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Gap between US rich and poor reaches record width

The current gap between America's rich and poor is the widest in history, new research reveals, as the country continues to struggle to recover from a crippling economic downturn.

Revisiting the American economy four years after it hit bottom

Commentary: The recent rally has taken us back to baseline with a big upswing just beginning.
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Traders work on the floor of the New York Stock Exchange on March 6, 2013 in New York City. One day after the Dow Jones Industrial Average rallied to a record high to close at 14,253.77, stocks were up over 40 points in morning trading. (Spencer Platt/Getty Images)
NEW YORK — The recent rally has taken us back to baseline with a big upswing just beginning.

Some unexpected positive news for euro zone and some expected negative news, as well, today.

The OECD has broken ranks with the IMF and the European Commission and predicted that the euro zone economy will avoid recession and grow a fraction this year, reports the FT.


Austerity bites: British economy contracts

The British economy contracted 0.2 percent in the last quarter of 2011
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Britain's austerity architect, Chancellor of the Exchequer, George Osborne, says there will be no change to his economic plans despite British economy experiencing negative growth in the last three months of 2011 (LEON NEAL/AFP/Getty Images)

The Office of National Statistics' figures on the British economy were not hugely surprising. Economists had been expecting a contraction of some kind.

The Financial Times surveyed a group recently and they thought the economy would shrink by 0.1 percent.

The prospects for another contraction this quarter are high. The FT report notes construction and manufacturing activity are down. With sizeable lay-offs coming in the public and private sector, as I blogged recently, the prospect of a double-dip recession is increasing in probability.


IMF report sharply downgrades global growth and blames the euro. European daily economic round-up

IMF dramatic revision of figures projects euro zone as a whole will be in recession in 2012

The IMF has sharply cut its growth forecast for the global economy this year and reason number one is the euro area. Just last September, in its World Economic Outlook, the IMF had projected world output to grow by 4 percent in 2012, now because of the euro zone debt crisis it expects growth of just 3.3 percent. The organization made clear what this dramatic reassessment means.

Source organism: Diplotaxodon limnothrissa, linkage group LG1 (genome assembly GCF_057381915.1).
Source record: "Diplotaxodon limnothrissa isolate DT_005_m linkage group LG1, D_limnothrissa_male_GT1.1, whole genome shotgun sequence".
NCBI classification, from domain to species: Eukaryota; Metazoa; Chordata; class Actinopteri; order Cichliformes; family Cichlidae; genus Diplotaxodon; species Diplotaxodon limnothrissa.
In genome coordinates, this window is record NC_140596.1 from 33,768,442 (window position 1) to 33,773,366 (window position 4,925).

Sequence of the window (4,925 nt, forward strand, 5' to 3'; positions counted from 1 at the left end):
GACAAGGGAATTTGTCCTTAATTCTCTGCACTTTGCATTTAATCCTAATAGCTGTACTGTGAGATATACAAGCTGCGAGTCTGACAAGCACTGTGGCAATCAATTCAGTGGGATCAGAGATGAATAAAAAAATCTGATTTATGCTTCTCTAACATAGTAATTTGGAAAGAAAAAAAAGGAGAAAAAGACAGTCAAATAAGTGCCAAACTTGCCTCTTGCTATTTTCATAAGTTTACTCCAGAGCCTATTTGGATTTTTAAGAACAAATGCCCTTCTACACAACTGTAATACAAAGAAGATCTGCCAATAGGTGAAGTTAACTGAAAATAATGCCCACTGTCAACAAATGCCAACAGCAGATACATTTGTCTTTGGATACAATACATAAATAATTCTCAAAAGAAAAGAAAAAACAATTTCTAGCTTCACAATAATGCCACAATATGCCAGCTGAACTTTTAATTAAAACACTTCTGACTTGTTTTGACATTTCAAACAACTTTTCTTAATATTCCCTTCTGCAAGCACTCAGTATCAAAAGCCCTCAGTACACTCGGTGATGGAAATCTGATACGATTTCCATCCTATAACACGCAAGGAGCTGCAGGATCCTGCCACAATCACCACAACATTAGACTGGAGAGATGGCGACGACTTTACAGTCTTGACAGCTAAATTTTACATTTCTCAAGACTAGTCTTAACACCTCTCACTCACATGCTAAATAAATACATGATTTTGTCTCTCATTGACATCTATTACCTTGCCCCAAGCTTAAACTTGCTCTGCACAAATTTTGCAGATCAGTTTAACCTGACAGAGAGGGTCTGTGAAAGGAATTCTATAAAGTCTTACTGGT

“Given the depth of the 2009 recession, these growth rates are too sluggish to make a major dent in very high unemployment,” the IMF said.

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The aircraft carrier USS Abraham Lincoln and its battle group have been on patrol in the Strait of Hormuz. Iran has threatened to close the Strait in response to EU sanctions on the import of Iranian oil. (U.S. Navy/AFP/Getty Images)

Is the Iran oil embargo another staggering step towards war?

The EU's Iran oil embargo had been expected but that doesn't mean it won't significantly up the temperature.

Julian Borger at The Guardian has a lengthy essay on what this means and how the EU action might lead Iran to indulge in " ... harassment of the oil trade that would drive the price of crude up and keep it up, very much to Iran's benefit, but fall short of a casus belli for war. However, exercising such options requires subtlety and fine judgment on all sides and that is by no means a given. "


Spain is back in recession

Economy Minister says Spain has "relapsed" in the last quarter of 2011
It's a tough job but somebody has to do it. Luis de Guindos arrives for his first day of work as Spain's Economy Minister (PEDRO ARMESTRE/AFP/Getty Images)
Economy Minister says Spain has "relapsed" into recession in the last quarter of 2011. Further contraction is expected next year.

OECD report: Euro zone is in recession

Grim news keeps piling on and it's not just those in the euro zone who are suffering.
In this photo illustration a Greek flag is covered with one Euro coins on October 4, 2011 in Berlin, Germany. (Sean Gallup/AFP/Getty Images)
The OECD issued its semi-annual report into the world economy. It is about as unpleasant to read as it must have been to write.

As British GDP is revised down, Cameron looks to rosy future

Growth on the horizon, British Prime Minister tells his party conference, as official statistics show British economy has not grown in 9 months

Afternoon Edition:

Part 1: British Prime Minister David Cameron is doing his Sunny Jim thing, as I write. The PM is naturally youthful looking but when set against his party he looks like a teen-ager and speaks with the fervent optimism of a 16 year old spending a weekend with the old folks. He is giving the closing speech of his party's annual conference now and telling them the future is rosy and Britain will grow and grow.

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